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Microservices Journal: Article

Six New Year’s Resolutions for Software Companies in 2013

Take an inventory of what is working well and what is not

By the end of January, it's estimated that 80 percent of those who make New Year's resolutions will have already broken them. The New Year is a time for reflection and introspection, but not necessarily one that leads to action, it seems. The opposite should be true during software companies' annual re-examination of their software development, however. The consequences of not improving development practices can be much more costly than gaining a few more pounds.

Here are six ways to whip software development into shape in 2013:

1. Deliver like Facebook: Facebook dominates its market because it delivers improvements to its site every day. There's no reason you can't deliver small, working improvements to your product almost as quickly. The software tool stack has largely caught up with that velocity, and nothing keeps developers happier than seeing working changes in the product.

So you're not building a SaaS product: don't let that stop you. Product can still rapidly evolve internally without a regulatory process - just adjust the continuous delivery dial back from production servers to formal release handoff. If you're the only one of your competitors with the ability to deliver this quickly, that is quite the competitive advantage.

2. Agile for all levels: You're not really going to be successful with Agile if it's limited to your software teams. DevOps was all about bridging the gap between development and operations, and you'll find greater success by taking Agile cross-functional - imagine your entire company responding as quickly to new requirements as your development team. Agile marketing? It's been done.

3. All aboard the mother ship: Your most valuable assets are your people and your IP - don't operate them in silos. Reuse your IP wherever possible, and make sure your teams can discover and work with each other. If you're buying a startup to acquire the talent, make sure you can incorporate their existing work into your systems in a week - not a year. Make sure they can keep using the tools they know and love (even if you're running something more enterprise-worthy in the background).

4. Take caution with the cloud: The cloud sounds great on paper. Low costs! Infinite scalability! No administration! But in reality the cloud isn't right (yet) for everything you do as a technology company. There are still performance, ownership, and reliability issues to consider. If your employees are asking for a cloud-based solution, figure out why. Do they want Dropbox because they don't have a decent place to store design documents and test plans? Then fix that problem before the team makes a big decision for you.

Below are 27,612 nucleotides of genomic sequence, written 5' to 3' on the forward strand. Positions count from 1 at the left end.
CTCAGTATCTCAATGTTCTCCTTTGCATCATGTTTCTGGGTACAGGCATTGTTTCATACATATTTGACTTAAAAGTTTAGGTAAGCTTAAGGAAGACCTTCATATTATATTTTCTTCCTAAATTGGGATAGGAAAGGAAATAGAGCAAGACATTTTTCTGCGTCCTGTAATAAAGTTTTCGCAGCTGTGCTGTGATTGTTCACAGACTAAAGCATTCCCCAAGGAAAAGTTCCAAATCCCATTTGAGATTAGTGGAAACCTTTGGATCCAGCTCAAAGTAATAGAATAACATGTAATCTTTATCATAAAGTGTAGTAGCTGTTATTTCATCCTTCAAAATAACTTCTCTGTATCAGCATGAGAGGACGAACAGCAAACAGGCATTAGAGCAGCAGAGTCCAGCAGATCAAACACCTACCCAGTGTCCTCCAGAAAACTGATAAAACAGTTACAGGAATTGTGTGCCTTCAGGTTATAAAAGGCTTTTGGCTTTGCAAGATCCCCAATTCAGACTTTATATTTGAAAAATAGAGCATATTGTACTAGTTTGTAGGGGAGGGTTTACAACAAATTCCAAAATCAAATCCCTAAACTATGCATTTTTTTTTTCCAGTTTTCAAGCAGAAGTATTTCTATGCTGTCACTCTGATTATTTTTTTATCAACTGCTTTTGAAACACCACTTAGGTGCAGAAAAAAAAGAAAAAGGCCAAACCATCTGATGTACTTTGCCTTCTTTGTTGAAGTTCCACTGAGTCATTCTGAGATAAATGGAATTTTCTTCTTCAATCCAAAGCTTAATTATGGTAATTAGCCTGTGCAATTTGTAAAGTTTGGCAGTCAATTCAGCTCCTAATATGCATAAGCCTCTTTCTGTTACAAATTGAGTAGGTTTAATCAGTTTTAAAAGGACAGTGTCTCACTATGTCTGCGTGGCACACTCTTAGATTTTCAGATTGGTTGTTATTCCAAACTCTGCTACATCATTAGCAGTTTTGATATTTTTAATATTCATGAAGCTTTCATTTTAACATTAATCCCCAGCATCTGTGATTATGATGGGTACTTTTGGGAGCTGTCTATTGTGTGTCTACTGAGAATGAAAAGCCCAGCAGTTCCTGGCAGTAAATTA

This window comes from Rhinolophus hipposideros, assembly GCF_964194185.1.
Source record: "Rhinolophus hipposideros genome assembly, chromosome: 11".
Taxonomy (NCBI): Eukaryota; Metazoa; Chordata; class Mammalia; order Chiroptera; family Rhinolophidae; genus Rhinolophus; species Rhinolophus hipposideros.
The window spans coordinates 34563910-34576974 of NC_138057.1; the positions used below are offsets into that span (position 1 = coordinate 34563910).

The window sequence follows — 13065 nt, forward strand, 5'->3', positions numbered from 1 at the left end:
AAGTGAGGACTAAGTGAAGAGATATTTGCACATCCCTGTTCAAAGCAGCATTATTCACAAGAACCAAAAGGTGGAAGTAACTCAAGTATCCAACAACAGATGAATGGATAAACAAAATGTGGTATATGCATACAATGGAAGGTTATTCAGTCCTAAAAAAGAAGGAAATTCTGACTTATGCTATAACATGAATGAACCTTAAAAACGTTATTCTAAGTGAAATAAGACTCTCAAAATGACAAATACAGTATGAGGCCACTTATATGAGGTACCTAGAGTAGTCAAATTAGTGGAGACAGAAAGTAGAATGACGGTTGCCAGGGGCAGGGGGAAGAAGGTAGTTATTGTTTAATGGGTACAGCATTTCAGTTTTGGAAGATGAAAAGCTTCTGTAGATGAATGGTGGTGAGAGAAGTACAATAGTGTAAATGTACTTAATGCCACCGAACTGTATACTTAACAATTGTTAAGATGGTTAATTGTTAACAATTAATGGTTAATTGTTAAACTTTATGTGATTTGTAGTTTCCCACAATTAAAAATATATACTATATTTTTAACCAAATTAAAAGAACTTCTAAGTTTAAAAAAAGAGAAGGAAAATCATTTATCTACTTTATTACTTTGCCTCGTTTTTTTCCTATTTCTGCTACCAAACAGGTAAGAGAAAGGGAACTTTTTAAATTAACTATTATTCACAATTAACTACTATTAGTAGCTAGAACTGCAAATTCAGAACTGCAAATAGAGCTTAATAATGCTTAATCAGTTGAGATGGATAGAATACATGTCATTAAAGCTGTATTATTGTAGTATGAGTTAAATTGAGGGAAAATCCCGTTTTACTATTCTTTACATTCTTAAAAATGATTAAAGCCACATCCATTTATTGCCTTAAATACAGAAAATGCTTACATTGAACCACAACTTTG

5. Be a realist: Engineers are practical people. If your current delivery cycle is a year, you won't get it down to a week overnight. Lay out clear goals with a reasonable time frame. If you can go from a year to three months, you're making huge progress and will get buy-in for the next step.

6. Study the America Invents Act: A major change to U.S. patent law is coming into effect in March 2013. Are your IP ducks in a row? Make sure you understand the nuances of first-to-file, prior use and the other big changes. To meet the changing legal framework, be ready to adjust your software processes, from initial design through to shipping to customers. If you're using open source software in your products, make sure you are in compliance with all the licensing and copyright provisions.

As with people, the new year is an ideal time for every organization to take an inventory of what is working well and what is not. The best place to start that process is at the foundation of your software practices - your codebase. A well-organized codebase will not only prevent headaches down the road, but also perfectly position your company for future growth.

More Stories By Randy DeFauw

Randy DeFauw is a Technical Marketing Manager at Perforce Software. Prior to joining Perforce, he was a certified Perforce Consulting Partner and Perforce Certified Trainer. He has extensive experience with Perforce configuration, administration, and integrations. Randy is a frequent contributor to p4 blog, and recently presented the Real World Webinar Agile & the ALM Suite: How Perforce Enables Agile Processes.

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